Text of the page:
Mayor admits process was flawed
By John Colson
Sopris Sun Correspondent
The Carbondale Board of Trustees on Tuesday approved an agreement to accept a large sculpture, titled “Sewing The Future,” from internationally renowned artist James Surls, to be the centerpiece of a new traffic roundabout now under construction at the intersection of Main Street and Highway 133.
The decision, passed by a vote of 6-1 with Trustee Pam Zentmyer dissenting, overrode objections from local residents who argued that the year-long selection process leading to the agreement was flawed and did not involve adequate citizen participation.
“I think,” declared long-time local resident Russell Hedman, “the whole thing was rammed down our throats. I think it was a corrupt process, and I’m not the only one in town who feels that.”
Mayor Stacey Bernot conceded that a public comment meeting, planned by the trustees last year, was not properly advertised and failed to generate much participation.
But, she added, “It was never the board’s intent to shut out the public from this process.” She said time was short due to tight design requirements from the state highway engineers, and the town was unsure how to solicit other proposals for artwork in the roundabout.
“I totally take responsibility for not having an in-your-face process like the town has become used to,” she told Hedman, but disagreed that the process was corrupt. Since the piece was unveiled earlier this year, there have been letters to the editor in local newspapers, and comments at public meetings, by those unhappy with either the design or the process.
The piece, which is a modern sculpture featuring Surls’ symbolic interpretation of attributes representing Carbondale’s history, culture and future, has been the subject of debate for several years, beginning during the contentious battle in 2012 over the proposed Village at Crystal River shopping center along the west side of Highway 133.
Philanthropist Jim Calaway of Carbondale, a long-time friend of Surls, had proposed a Surls sculpture for a roundabout planned for one of the shopping center’s entrances off Highway 133.
But when the VCR proposal was turned down by voters, the roundabout proposal and the Surls sculpture became moot.
The sculpture idea resurfaced more than a year ago, at approximately the same time that the town approved a plan, also put forward by Calaway, to establish a James Surls art center in the old Gordon Cooper Library building on Fourth Street.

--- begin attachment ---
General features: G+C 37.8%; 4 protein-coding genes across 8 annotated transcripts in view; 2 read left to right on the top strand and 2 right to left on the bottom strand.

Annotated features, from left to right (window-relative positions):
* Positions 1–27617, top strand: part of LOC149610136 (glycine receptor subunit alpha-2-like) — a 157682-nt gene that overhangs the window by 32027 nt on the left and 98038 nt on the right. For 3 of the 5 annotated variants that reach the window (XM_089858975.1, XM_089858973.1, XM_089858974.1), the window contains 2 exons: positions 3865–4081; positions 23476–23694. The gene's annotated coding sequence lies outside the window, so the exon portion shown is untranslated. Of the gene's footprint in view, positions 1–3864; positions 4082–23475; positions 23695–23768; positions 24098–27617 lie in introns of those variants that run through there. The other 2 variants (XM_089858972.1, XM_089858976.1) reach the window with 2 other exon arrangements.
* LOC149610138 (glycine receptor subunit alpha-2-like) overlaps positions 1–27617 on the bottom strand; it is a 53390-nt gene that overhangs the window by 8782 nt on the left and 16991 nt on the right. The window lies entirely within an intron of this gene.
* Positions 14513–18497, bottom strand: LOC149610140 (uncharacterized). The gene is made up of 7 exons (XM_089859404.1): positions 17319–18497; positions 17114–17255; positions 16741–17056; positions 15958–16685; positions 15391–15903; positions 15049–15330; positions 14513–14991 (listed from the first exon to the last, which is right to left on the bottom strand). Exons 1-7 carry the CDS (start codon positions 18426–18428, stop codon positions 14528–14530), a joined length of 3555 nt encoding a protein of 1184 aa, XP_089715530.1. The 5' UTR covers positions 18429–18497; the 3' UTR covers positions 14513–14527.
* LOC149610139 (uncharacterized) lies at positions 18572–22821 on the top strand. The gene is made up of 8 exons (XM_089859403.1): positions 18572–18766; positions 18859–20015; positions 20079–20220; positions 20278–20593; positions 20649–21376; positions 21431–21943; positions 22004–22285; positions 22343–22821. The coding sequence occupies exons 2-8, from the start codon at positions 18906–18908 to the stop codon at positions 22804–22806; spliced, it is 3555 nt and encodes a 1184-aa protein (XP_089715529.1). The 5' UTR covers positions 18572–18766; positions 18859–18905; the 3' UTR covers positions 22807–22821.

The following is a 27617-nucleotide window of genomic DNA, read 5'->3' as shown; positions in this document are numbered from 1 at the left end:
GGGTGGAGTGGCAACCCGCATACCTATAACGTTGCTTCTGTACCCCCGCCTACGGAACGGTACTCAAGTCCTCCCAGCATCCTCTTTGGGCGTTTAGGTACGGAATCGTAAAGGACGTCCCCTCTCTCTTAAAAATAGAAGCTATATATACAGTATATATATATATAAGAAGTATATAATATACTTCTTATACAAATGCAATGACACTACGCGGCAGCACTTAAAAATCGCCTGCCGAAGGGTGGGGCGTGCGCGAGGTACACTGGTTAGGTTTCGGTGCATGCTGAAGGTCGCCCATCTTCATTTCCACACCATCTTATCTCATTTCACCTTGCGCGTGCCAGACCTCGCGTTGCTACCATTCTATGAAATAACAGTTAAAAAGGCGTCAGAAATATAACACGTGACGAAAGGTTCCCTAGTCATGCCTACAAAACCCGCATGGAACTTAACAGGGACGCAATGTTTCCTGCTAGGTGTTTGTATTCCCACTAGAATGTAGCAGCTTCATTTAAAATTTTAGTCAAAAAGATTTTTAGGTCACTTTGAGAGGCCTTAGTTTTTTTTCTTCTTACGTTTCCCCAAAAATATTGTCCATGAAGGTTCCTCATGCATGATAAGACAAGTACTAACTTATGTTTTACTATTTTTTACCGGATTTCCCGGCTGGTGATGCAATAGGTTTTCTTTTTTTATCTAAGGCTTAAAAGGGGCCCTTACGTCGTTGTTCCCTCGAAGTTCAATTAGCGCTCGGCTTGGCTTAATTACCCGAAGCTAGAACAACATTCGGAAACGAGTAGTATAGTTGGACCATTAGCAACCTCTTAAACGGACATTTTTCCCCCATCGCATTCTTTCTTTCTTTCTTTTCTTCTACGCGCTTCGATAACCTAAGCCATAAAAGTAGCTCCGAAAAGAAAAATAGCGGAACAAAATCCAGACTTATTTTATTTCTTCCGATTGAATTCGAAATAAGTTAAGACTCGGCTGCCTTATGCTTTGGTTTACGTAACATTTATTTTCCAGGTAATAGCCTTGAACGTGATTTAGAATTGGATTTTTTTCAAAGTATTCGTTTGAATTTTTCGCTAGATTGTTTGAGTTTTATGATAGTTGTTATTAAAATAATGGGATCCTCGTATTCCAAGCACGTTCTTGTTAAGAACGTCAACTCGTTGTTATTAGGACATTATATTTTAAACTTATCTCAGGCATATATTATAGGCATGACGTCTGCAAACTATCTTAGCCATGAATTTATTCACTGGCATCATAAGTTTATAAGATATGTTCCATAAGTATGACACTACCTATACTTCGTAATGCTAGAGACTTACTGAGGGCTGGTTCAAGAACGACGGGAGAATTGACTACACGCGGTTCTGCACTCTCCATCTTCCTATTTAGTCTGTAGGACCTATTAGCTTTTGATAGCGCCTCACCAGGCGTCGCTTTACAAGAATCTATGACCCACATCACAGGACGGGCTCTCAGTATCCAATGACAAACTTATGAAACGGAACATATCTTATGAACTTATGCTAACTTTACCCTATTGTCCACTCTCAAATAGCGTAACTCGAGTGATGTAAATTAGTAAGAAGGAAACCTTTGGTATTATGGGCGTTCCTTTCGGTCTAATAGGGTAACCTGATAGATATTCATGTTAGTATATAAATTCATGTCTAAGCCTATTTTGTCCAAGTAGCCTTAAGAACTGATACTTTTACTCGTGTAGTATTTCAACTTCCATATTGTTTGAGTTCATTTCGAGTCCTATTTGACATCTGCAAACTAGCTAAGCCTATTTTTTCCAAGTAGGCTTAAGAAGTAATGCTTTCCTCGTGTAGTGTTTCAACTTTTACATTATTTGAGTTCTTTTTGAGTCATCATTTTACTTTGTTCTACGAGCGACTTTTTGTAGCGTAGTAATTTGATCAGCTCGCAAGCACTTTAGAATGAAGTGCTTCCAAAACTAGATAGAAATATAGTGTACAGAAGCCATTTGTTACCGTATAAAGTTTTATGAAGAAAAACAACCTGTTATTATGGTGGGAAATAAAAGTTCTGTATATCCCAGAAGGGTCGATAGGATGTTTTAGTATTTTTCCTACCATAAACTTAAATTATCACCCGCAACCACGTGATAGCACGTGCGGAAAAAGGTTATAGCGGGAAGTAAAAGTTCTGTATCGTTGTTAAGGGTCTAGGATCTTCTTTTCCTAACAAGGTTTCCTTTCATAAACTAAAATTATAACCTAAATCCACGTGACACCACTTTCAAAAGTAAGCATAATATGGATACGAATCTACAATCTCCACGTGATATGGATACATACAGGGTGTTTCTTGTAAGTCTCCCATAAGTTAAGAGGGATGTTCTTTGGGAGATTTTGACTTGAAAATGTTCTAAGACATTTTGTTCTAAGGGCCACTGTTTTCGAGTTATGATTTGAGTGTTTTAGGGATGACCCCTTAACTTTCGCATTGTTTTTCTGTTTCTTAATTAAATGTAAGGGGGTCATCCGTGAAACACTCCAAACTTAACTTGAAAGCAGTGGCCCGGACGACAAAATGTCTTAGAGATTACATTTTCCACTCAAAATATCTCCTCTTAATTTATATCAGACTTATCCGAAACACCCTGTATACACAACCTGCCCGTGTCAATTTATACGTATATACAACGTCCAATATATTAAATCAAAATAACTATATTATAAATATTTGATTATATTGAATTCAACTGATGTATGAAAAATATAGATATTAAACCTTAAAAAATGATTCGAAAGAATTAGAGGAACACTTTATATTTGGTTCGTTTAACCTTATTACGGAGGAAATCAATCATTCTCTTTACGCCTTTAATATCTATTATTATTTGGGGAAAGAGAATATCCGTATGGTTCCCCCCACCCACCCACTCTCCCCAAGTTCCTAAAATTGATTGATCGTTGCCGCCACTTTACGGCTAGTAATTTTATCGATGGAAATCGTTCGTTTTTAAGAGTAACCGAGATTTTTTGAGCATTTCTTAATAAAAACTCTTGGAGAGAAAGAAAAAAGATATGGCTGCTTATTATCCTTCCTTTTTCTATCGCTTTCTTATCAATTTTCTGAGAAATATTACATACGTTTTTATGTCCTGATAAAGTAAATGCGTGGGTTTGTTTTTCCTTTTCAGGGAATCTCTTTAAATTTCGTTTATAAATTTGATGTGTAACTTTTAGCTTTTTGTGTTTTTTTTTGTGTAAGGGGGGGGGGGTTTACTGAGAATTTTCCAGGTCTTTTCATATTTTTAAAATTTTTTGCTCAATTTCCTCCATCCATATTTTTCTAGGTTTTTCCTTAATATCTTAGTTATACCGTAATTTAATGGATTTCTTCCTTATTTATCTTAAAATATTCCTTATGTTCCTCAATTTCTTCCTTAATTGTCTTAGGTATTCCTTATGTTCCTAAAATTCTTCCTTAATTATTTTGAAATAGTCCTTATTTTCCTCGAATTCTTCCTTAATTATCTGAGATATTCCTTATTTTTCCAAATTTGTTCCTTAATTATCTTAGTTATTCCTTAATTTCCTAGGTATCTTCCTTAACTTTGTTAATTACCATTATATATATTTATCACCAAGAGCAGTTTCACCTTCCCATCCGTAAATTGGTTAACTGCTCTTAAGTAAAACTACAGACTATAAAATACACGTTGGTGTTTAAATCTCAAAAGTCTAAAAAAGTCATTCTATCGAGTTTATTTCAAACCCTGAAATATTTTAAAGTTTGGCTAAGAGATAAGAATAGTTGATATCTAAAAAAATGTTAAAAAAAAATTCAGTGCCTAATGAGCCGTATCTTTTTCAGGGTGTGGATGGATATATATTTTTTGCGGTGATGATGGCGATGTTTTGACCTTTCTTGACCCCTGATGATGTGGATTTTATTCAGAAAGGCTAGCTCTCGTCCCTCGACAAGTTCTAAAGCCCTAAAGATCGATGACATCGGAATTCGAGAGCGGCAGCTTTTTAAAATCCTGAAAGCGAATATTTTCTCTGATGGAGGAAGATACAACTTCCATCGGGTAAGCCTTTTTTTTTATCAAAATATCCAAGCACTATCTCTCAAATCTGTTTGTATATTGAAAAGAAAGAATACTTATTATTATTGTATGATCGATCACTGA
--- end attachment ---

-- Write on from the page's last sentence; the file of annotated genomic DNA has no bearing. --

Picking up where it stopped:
The museum idea was withdrawn, but at the same time the town had begun preparations for construction of the roundabout at Main Street and the highway, and the board of trustees was considering proposals for some kind of artwork in the center of the roundabout.
The Surls piece, which is valued in the neighborhood of $350,000, was selected by the trustees in July, 2013, in the process that Hedman found objectionable. A fund raising campaign is underway to raise the $200,000 to pay for the materials, and Surls is donating his labor.
Zentmyer’s solitary dissenting vote on accepting the Surls agreement was largely based on her belief that the trustees needed to specifically and formally include language in the agreement giving the town the right to sell the piece, at some future date, and keep the proceeds of the sale.
“I think we need to be smart about what our options are should we need to get rid of it,” Zentmyer told her fellow trustees. She stressed that she was not advocating any such action by the town at this point, but predicted that such an action could be needed at some future time.
As adopted, the agreement does not mention a potential sale of the piece, but does include a provision for returning the artwork to Surls, if the town chooses to remove it from the roundabout and if Surls agrees to take it back.
In other action on Tuesday, the trustees:
• Approved a liquor license transfer for Main Street Liquors, 389 Main St. in Carbondale, to new owner Mary Bos, who is renaming the business as Mary’s Main Street Liquors.
• Granted special event liquor licenses to impresario Josh Behrman, for live music events to be held at PAC3 in the Third Street Center on July 24 and on Aug. 15, under the name Music For The Mountains.
• Issued a medical marijuana business license renewal for CMED LLC, at 615 Buggy Circle in Carbondale, as well as a special use permit for medical marijuana cultivation at the same site. Both approvals carry conditions that will be reviewed for final approval at a future meeting. Retail marijuana licenses for the same business, which also were on Tuesday’s agenda, were postponed until Aug. 12.
• Failed to pass an emergency ordinance requiring a minimum of 15 percent local ownership in medical marijuana or retail marijuana businesses in Carbondale. The ordinance was approved by a vote of 4-2 but failed to meet the required “supermajority” of at least five votes in favor, needed for passage of an emergency ordinance.